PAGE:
Can you tell us a bit about your background and your work for Emerald Publishing?
I have always been interested in languages and how to communicate effectively. Having studied French and Russian at The University of Bradford, subsequently deciding against a career in teaching, I travelled extensively around Western and Eastern Europe, picking up extra language and communication skills and generally ‘growing up’. Responsibility, of course, eventually caught up with me, in the form of marriage, children, and a career. I was lucky enough to find a position at H. Charlesworth & Co., a typesetting company in Yorkshire, UK, and learned my proofreading and copy-editing skills there over several years, eventually managing a team of 20+ on-screen copy-editors, providing copy-editing guidelines and checking their work for accuracy for journals published by, among others, Elsevier, Wiley-Blackwell, and Taylor & Francis.
I then spent nearly 20 years at Emerald, a Yorkshire-based international academic publisher, working in the proofreading, copy-editing, publishing, and marketing departments. I had the opportunity to work with thousands of authors, reviewers, and editors and delivered dozens of ‘How to Get Published’ workshops at conferences and universities around the world. I also ran the Literati Awards (Emerald’s best paper awards) for 10 years, gaining an in-depth understanding of what exactly makes a paper ‘outstanding’ and the various interpretations of ‘impact’.
I even managed to become (much to my surprise) a published academic author myself (DOI: 10.1629/20027). While, to be brutally honest, I would not recommend this paper as best practice to follow, I do at least understand how hard it can be to actually get published!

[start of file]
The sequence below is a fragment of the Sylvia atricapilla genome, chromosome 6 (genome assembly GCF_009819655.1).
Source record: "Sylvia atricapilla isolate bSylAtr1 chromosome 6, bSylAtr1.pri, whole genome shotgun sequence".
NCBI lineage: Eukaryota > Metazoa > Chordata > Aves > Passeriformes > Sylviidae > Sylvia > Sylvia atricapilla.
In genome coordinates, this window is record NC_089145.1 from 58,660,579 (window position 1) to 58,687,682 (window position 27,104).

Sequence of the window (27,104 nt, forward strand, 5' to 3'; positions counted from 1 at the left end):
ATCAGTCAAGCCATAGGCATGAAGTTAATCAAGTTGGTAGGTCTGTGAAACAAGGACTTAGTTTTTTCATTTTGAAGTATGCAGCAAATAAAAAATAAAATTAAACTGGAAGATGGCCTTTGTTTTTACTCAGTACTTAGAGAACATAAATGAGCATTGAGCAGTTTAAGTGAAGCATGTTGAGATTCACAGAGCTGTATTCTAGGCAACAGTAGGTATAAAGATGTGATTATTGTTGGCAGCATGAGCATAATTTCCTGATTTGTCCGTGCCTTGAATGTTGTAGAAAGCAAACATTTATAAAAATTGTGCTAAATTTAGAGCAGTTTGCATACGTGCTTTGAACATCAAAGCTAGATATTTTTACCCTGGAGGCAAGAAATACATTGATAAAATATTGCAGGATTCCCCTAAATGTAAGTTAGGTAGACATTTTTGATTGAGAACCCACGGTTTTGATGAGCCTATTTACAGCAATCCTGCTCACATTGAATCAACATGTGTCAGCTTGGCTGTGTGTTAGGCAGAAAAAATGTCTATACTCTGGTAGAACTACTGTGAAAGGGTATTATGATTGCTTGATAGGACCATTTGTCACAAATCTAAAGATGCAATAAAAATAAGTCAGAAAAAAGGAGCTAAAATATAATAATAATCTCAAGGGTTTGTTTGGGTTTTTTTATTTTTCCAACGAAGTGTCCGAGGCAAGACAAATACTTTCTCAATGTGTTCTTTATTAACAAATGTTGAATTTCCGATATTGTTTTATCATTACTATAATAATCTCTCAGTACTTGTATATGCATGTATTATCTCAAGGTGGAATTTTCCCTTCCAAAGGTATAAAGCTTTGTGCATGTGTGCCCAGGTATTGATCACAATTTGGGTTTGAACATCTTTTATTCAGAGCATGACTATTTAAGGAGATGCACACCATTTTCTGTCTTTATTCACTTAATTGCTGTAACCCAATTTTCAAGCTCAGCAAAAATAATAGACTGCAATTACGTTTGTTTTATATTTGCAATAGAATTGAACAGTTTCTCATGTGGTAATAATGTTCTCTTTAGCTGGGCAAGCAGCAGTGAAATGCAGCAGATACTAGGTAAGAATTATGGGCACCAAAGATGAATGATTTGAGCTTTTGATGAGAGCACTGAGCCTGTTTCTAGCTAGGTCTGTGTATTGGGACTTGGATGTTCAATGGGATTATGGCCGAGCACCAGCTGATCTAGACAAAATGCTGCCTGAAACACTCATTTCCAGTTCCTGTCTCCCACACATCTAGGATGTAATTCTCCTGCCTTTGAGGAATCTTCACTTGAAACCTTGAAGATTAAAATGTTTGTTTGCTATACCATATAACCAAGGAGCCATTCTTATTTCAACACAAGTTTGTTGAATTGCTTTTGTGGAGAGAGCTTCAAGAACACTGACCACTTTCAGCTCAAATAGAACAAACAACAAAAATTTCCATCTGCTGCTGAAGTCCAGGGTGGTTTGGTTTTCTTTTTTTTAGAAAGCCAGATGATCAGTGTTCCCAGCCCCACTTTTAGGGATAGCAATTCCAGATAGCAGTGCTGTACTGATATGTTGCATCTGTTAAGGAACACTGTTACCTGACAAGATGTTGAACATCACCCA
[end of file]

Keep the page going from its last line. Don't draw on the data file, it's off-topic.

At what point did you get inspired to become an Expert on Peerwith?
Having taken voluntary redundancy from Emerald in 2017, given the knowledge and experience I have gained over the last nearly 30 years, I decided to test the water in freelance copy-editing. I already knew of Peerwith as Emerald recommends Peerwith as the copy-editing service provider of choice for all their journals. However, I wanted to try all available avenues and have worked with a number of copy-editing companies since 2017. Peerwith is, without a doubt, my favourite company to work with and platform to use; almost 100% of my work now comes through Peerwith.
What is the most interesting piece you’ve ever worked on?
I actually enjoy reading, as well as working on, most papers and theses. I invariably learn something new and, by engaging in a dialogue with the authors, I believe I improve my copy-editing skills a little each time too. Some of the papers that stand out for me, from a purely personal perspective based on my interests, have discussed organizational absorptive capacity, the links between mindfulness and leader effectiveness, and Passito wine and its relationship with the island of Pantelleria (the latter possibly because I just like wine). However, if I was forced to pick a favourite, I think it would have to be as series of papers discussing inherent criminogenesis in business organizations, including isomorphism and groupthink, and how to develop effective anti-fraud measures. I always suspected there was something potentially sinister in “working for the man”; now I know why!